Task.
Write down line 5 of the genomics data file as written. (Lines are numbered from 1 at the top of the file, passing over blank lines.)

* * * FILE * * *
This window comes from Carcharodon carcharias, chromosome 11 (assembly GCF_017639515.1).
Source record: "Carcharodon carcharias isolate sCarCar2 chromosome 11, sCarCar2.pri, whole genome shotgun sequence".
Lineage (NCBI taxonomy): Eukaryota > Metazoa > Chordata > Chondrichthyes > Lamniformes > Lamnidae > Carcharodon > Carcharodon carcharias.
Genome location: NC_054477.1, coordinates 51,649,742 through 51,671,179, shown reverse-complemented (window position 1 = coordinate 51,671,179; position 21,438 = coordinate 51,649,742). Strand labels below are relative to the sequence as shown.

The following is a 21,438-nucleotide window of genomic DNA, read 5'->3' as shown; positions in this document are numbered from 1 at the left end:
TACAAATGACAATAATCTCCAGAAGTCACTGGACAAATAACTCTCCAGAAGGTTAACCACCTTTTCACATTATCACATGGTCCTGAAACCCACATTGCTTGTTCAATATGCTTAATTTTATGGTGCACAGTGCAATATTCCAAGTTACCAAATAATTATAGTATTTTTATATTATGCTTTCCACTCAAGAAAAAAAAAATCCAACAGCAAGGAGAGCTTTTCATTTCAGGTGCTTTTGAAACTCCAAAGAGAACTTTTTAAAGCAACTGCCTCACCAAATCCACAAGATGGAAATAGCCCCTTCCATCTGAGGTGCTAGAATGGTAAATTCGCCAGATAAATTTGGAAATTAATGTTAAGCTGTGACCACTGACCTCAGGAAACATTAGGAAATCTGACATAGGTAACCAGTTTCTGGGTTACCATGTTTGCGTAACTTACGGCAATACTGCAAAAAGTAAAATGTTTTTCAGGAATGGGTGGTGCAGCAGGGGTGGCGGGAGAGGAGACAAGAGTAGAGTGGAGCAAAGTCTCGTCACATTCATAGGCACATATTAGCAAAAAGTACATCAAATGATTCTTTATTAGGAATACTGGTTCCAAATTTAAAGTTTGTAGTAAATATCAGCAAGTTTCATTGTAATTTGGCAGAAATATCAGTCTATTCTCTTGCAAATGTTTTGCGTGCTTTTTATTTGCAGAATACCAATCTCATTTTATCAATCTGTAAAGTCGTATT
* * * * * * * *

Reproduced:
The following is a 21,438-nucleotide window of genomic DNA, read 5'->3' as shown; positions in this document are numbered from 1 at the left end: